Nord Stream 2 Begins Final Fish Release of the Construction Phase in Russian Waters
- A combined 12,000 Atlantic salmon and brown trout juveniles were released in 2020
- Since 2018, about 362,000 valuable salmon species juveniles have been released as part of the compensation measures for the Nord Stream 2 project
May 20, 2020 | St. Petersburg, Russia | Nord Stream 2, the developer of the twin pipeline, has begun the scheduled release of valuable fish species under the supervision of the Northwest branch of the Federal Fishery Agency. As part of compensation measures this year, 11,000 brown trout juveniles and 954 Atlantic salmon juveniles will be released. Nord Stream 2 has conducted annual releases of juvenile fish since 2018. In the last three years, a total of 362,000 fish juveniles have been released.
Valuable fish juveniles are being grown at the Luzhskiy and Nevskiy hatcheries for the Federal State Budgetary Institution Glavrybvod facilities in the Leningrad region. The quality and average weight are determined and agreed by the Federal Fishery Agency. The releases take place in the Neva, Vruda and Peypii rivers, also in the Leningrad region.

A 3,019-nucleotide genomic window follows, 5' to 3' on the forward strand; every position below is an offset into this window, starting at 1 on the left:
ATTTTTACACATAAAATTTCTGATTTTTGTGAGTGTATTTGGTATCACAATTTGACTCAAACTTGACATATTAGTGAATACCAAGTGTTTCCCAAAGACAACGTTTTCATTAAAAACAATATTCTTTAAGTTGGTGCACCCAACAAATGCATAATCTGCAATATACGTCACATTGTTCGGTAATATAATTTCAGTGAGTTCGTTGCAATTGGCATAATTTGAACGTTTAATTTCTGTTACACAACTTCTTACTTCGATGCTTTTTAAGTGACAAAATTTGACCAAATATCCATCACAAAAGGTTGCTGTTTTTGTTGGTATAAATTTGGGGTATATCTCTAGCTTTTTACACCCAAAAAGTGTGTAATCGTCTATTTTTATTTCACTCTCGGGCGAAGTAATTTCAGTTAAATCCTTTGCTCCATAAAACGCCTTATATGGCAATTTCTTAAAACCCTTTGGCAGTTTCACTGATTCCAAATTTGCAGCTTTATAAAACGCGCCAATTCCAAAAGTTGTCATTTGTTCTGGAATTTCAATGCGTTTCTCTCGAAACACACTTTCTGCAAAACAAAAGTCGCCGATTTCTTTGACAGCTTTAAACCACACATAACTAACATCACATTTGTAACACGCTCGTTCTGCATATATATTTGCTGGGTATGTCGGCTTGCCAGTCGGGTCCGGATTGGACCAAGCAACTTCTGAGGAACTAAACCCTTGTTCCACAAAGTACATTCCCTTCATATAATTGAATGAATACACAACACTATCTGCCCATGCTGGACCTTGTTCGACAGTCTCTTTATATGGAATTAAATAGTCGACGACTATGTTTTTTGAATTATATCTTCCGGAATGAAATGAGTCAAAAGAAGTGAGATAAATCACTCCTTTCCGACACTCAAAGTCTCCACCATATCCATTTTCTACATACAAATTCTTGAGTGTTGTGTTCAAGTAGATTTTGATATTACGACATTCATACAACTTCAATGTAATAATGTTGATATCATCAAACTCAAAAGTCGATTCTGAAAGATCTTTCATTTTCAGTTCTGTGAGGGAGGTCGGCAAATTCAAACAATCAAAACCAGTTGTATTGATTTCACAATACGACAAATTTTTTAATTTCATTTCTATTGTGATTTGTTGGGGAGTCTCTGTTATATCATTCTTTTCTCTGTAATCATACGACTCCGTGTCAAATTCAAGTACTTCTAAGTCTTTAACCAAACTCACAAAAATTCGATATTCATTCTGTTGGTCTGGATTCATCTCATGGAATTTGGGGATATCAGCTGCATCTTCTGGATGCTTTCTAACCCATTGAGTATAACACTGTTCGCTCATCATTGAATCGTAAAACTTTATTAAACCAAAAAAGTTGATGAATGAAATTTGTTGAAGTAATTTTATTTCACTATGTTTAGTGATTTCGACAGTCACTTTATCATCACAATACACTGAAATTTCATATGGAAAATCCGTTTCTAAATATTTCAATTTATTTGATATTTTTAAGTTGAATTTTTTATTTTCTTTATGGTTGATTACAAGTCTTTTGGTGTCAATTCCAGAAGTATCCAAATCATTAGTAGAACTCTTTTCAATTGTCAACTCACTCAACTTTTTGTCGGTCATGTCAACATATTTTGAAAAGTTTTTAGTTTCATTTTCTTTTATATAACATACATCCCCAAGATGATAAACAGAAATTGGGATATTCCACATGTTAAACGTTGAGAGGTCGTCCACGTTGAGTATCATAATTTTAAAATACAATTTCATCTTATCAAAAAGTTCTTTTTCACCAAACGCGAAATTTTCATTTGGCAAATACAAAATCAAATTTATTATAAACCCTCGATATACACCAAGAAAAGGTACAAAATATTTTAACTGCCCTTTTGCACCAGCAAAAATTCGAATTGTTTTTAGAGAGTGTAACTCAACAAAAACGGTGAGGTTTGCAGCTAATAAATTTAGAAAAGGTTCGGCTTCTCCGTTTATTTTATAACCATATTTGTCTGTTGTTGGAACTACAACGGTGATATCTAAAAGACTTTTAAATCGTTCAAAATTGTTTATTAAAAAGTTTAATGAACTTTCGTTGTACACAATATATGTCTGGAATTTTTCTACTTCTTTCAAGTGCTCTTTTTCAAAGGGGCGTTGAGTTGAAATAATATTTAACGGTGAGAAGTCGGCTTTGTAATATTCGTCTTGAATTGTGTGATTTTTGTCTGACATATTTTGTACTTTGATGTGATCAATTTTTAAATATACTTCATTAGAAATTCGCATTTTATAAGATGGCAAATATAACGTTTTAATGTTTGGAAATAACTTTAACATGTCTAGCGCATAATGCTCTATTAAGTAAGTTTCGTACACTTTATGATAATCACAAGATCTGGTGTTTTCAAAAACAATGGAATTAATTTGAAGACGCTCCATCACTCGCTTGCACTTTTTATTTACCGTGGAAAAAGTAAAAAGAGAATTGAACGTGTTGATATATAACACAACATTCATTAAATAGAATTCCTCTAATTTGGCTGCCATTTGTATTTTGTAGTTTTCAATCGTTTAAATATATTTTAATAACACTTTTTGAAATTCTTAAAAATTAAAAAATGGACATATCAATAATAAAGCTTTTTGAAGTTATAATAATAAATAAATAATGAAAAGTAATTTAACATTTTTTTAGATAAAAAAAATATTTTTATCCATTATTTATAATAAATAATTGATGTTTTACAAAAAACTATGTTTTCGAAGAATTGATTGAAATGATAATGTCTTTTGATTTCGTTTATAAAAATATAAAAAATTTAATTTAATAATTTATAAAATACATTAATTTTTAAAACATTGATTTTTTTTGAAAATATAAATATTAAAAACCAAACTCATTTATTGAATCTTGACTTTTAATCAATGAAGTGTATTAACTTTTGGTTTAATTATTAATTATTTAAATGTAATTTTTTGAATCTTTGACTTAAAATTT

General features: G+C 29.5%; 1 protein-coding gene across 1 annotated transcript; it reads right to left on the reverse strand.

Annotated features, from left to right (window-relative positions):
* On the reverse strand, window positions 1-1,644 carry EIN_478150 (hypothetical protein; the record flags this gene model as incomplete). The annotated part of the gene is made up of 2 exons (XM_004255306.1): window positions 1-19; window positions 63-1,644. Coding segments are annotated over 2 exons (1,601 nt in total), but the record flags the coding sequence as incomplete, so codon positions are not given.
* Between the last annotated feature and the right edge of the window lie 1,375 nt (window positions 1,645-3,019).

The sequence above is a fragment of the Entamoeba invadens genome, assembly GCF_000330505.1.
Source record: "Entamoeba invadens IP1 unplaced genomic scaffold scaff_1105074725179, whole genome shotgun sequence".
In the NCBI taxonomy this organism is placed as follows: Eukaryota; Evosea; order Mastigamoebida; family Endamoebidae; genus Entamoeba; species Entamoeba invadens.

Alexander Antsulevich, Doctor of Biological Sciences and Environmental Specialist for Nord Stream 2 AG in Russia, said: “As a responsible developer of an international infrastructure project, Nord Stream 2 together with the relevant government agencies, developed a set of compensation measures. Annual releases of valuable fish species, including those listed in the Red Book, are extremely important for the successful reproduction and replenishment of aquatic biological resources in the Baltic Sea.”
Nord Stream 2, in cooperation with the leading scientific institute in Russia in the field of biological research of water bodies and aquaculture, the St. Petersburg branch of FGBNU VNIRO (GosNIORKh), took into account all possible impacts on water and biological resources in the development of its compensation measures. These were based on a detailed quality analysis of water resources in the Narva Bay and the eastern part of the Gulf of Finland, as well as the applied construction technologies.
Marina Melnik, Candidate of Biological Sciences and head of the St. Petersburg branch of FGBNU VNIRO, said: “We are very glad that Nord Stream 2 has in practice confirmed its commitment to environmental protection and responsible environmental management. The ongoing release of valuable salmon species juveniles on such a scale reflects the company's long-term commitment to offsetting environmental impacts and helping to preserve biodiversity.”